Jason Richardson didn’t get off to the best of starts but his neat hurdling saw him swiftly restore order to storm through to a commanding 13.08 secs (-0.4) and well ahead of US record holder David Oliver in the 110m hurdles, the latter leaving a trail of disaster in his wake as he clattered no less than six hurdles with his trail leg on the way – and still managed a very respectable 13.22 secs!

The Olympic silver medallist, as well as the reigning world champion, has been enjoying a fabulous season, having posted 12.98 secs three times, save that he cannot find a way past an imperious Aries Merritt who looks invincible these days.

South African Lehann Fourie was third marginally off his PB in 13.28 followed by Ryan Wilson in fourth in 13.43, Jeff Porter and Beijing silver medallist David Payne tied in 13.55 secs.

Kellie Wells was first out of the blocks but slipped over hurdle two never to recover thereon, Kristi Castlin enduring a nightmare of a race in the adjacent right lane, which opened the way to the in-late-form duo of Ginnie Crawford and Queen Harrison to notch up the top two slots in 12.68 and 12.74 respectively in the women’s equivalent of the 100m hurdles, with Canadian Priscilla Lopez-Schliep third in 12.86 secs.

Reese Hoffa has taken the bit between his teeth since his defeat in London to dominate over double Olympic champion Thomasz Majewski (POL) nonchalantly once more as he pounded the 21m region of the sector relentlessly through the six rounds of the shot put; 21.34. 21.76, 21.56, 21.80, x and 21.70m to tell the tale as any of his valid five efforts would have claimed the spoils comfortably.

“What if” must be turning through the American’s mind, unbeaten since the Olympics, as the Pole could not mount any sort of response at any point to come a distant second over a metre down at 20.70 with world indoor champion Ryan Whiting in third at 20.52m.

Local heroine Sandra Perkovic had no trouble whatsoever to boss the women’s discus on a second-attempt 65.79m, plus two more throws in that province, while in-late-peak Jamaican Rosemarie Whyte was a runaway winner over the women’s quarter-mile in a meeting record and SB of 50.08 secs.

Denisa Rosolova was second in 52.07 and Marilyn Okoro came through strongly in the late stages to grab third in 52.67 secs in another solid performance.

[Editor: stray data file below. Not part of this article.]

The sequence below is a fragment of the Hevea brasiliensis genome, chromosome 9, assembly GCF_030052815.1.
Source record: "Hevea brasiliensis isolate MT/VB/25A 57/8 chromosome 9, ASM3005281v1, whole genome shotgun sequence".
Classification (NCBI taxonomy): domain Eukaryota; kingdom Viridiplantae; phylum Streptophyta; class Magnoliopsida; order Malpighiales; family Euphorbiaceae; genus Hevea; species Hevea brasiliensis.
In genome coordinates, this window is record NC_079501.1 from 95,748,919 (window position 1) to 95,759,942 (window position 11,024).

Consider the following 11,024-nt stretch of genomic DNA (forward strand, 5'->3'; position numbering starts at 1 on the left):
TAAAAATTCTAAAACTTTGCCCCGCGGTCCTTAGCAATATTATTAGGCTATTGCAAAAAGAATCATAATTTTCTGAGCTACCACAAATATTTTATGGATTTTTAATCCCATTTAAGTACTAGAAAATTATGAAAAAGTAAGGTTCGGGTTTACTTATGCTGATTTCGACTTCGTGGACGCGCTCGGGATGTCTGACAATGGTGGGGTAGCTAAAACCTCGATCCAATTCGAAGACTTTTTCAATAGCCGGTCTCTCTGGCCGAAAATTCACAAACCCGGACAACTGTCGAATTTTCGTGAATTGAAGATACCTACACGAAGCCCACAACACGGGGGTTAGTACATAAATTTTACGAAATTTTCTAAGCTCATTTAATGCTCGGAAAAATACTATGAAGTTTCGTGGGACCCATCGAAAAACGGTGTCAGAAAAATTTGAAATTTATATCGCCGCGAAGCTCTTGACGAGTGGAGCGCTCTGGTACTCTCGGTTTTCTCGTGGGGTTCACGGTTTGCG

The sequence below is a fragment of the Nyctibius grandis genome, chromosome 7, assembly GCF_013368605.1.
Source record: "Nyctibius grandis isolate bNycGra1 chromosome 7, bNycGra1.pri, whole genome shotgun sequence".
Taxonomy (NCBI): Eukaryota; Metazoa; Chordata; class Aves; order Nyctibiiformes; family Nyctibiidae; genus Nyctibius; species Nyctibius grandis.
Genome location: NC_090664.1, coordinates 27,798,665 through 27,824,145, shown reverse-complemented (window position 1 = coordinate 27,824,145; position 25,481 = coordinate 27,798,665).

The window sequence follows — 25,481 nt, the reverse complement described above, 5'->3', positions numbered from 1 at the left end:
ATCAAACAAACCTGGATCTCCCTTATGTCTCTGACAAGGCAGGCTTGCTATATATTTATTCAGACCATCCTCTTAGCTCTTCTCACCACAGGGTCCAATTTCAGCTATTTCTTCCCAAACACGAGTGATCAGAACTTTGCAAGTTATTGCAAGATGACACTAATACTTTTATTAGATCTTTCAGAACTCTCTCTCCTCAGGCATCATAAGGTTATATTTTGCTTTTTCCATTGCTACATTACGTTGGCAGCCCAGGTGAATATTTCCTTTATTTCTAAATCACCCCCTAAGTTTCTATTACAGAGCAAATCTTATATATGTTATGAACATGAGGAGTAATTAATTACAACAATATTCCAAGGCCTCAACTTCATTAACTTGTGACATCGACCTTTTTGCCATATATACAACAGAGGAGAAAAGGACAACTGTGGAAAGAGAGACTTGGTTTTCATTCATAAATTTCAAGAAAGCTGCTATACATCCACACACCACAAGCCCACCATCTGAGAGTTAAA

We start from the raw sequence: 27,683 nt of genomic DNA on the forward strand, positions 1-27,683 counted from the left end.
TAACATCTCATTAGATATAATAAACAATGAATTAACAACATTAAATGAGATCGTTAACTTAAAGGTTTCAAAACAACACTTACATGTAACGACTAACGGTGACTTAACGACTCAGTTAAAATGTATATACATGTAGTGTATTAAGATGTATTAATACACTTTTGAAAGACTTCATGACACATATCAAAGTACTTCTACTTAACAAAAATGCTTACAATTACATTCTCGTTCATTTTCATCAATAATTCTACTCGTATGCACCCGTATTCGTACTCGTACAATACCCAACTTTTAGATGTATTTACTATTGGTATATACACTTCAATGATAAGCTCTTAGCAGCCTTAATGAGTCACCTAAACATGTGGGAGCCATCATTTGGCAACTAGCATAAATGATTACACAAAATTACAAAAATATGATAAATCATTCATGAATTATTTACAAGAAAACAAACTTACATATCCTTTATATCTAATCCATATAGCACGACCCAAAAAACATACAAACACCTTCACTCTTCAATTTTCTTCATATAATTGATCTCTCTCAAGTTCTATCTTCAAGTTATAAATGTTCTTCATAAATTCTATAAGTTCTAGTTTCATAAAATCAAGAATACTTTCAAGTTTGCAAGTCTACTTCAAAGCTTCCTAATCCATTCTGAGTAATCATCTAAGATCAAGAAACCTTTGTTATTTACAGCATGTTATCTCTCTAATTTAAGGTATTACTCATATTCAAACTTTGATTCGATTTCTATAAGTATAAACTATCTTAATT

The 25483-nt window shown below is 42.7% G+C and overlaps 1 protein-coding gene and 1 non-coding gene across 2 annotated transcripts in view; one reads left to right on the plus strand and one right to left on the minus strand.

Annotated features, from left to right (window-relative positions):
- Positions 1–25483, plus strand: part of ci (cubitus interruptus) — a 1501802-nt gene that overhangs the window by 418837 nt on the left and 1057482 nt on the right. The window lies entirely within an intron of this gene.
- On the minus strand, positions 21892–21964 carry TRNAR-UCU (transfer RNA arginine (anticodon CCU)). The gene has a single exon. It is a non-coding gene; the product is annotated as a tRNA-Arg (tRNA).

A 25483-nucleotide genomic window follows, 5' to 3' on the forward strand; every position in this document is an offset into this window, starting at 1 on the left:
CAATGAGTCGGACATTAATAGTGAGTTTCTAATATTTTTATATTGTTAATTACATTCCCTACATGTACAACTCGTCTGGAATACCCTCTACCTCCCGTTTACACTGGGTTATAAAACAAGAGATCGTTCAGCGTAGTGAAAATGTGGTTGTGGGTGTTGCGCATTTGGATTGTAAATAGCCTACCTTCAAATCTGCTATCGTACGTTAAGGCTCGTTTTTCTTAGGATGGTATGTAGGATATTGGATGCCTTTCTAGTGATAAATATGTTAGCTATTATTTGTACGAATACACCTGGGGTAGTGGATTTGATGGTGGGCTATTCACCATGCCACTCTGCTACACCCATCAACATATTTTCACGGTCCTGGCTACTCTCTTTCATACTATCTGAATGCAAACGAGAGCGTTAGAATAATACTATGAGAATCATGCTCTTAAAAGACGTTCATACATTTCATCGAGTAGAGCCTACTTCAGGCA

Elsewhere, Olympic champion Taoufik Makhloufi comfortably put away a quality men’s 1500m in 3:32.58 with a familiar surge over the last 300m, Jairus Birech saw off Abel Mutai in 8:11.80 (MR) to 8:12.47 over the men’s ‘chase and Maggie Vessey shadowed the women’s 800m in 1:59.61 although her let-up at the end almost cost her the win to fast-finishing compatriot Brenda Martinez, who shattered her PB into 1:59.63.

Full Results

http://www.zagreb-meeting.com/en/results/

Costas Goulas

As the curtain has gone down and the dust is still settling in the arena of the Alexander stadium following the UK Trials in Birmingham it is time to make to have a close look at and assess how the potential British team to contest the World Championships in Daegu is shaping up, with a week to spare on the qualification deadline.

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100m Dwain Chambers and Harry Aikines-Ayreety have sealed their places on the squad as they occupied the first two places at the Trials while Marlon Devonish has made a strong case to get the nod over the remaining third spot, missing out on an automatic place by a fraction and performing well when it mattered. Further, he looks as though he could go faster still.

Mark Lewis-Francis, disqualified in Saturday’s final, finds himself once again with his back to the wall, a situation he seems to love, and although he has worked miraculous escapes over the last year he will need something really special to pull it off again. He will definitely need to better Devonish in a likely run-off at Crystal Palace and that will probably require to run his fastest since 2002 (10.04 secs) to this effect.

Marlon Devonish may have done enough to claim the third spot in the 100m